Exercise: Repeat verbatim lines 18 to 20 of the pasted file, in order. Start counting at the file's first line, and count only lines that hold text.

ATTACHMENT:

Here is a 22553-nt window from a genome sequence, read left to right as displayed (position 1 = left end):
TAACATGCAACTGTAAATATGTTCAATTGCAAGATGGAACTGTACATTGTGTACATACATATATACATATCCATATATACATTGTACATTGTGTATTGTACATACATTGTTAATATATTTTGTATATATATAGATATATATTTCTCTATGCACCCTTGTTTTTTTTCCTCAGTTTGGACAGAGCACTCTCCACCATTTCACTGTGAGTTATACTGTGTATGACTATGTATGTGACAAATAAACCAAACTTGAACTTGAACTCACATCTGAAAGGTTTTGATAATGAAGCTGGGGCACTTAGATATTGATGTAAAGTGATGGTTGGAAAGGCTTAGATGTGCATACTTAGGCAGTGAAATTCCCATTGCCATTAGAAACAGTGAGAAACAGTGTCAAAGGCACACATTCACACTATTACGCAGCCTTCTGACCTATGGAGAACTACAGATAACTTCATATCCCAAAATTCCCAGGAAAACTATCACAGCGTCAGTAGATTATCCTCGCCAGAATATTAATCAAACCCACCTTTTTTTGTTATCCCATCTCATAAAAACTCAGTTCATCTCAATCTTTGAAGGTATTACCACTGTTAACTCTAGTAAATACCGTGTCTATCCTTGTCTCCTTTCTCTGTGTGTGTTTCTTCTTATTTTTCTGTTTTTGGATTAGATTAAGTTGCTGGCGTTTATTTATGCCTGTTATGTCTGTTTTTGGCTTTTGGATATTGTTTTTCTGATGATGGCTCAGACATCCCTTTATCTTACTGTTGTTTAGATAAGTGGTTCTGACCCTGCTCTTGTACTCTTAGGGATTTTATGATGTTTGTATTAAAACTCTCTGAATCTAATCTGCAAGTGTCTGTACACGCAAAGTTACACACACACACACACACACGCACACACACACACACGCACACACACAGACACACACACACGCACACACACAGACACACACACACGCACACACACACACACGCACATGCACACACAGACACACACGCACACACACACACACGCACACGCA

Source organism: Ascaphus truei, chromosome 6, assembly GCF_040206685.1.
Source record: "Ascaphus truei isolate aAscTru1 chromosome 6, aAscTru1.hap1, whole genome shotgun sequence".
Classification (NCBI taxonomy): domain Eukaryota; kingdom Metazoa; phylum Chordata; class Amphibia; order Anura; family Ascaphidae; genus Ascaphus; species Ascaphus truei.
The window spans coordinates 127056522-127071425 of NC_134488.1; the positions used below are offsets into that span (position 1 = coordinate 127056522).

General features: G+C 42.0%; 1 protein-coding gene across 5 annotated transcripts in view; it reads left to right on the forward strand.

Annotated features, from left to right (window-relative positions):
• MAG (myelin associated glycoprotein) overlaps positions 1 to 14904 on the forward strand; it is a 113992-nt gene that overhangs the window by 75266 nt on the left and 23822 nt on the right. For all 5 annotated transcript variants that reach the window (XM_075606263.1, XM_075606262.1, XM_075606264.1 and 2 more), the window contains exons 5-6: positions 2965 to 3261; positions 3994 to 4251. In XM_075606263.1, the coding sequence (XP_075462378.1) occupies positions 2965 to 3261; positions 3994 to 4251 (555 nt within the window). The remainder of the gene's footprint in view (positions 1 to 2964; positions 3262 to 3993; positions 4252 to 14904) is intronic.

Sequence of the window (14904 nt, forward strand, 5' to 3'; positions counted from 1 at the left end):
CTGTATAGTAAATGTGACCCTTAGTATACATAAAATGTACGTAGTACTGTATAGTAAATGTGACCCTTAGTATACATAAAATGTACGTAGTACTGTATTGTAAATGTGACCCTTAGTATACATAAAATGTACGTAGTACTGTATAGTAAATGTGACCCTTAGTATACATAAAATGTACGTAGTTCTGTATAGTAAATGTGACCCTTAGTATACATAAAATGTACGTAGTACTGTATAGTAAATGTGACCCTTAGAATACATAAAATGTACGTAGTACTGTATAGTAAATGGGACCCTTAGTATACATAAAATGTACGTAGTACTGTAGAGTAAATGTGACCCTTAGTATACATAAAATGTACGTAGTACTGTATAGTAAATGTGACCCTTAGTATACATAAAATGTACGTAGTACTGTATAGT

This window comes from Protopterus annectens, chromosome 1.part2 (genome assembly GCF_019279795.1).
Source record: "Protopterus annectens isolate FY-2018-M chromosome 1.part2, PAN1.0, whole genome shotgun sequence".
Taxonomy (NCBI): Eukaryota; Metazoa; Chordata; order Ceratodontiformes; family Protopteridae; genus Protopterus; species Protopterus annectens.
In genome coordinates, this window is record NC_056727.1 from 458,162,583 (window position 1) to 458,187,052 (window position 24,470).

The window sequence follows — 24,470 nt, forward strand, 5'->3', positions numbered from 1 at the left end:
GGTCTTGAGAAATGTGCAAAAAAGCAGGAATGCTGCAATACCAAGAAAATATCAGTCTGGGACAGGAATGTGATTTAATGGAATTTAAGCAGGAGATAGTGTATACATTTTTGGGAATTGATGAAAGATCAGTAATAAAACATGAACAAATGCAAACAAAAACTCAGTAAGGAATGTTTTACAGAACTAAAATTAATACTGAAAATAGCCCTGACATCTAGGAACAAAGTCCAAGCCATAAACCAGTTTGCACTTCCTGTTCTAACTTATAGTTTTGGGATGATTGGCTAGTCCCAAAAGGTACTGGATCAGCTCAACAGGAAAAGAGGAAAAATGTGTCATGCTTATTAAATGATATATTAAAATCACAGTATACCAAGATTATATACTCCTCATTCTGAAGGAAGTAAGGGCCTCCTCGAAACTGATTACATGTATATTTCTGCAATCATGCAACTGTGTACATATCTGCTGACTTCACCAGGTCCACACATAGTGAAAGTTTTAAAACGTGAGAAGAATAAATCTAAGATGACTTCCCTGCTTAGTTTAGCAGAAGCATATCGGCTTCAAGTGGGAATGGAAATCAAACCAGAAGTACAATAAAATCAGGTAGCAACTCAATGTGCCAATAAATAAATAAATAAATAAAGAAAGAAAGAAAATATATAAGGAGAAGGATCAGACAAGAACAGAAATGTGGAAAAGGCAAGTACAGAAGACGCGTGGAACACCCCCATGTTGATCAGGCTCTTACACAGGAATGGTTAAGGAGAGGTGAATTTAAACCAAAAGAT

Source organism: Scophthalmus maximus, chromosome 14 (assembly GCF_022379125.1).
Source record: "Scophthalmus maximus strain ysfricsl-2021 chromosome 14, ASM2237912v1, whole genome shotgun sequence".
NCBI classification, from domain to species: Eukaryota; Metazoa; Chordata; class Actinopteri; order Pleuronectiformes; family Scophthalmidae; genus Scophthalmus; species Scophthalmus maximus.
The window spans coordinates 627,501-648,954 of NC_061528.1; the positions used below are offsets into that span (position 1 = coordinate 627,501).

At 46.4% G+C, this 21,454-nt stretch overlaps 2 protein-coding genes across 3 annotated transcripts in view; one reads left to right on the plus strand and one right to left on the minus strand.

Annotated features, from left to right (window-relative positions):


Source organism: Scophthalmus maximus, chromosome 14 (assembly GCF_022379125.1).
Source record: "Scophthalmus maximus strain ysfricsl-2021 chromosome 14, ASM2237912v1, whole genome shotgun sequence".
NCBI classification, from domain to species: Eukaryota; Metazoa; Chordata; class Actinopteri; order Pleuronectiformes; family Scophthalmidae; genus Scophthalmus; species Scophthalmus maximus.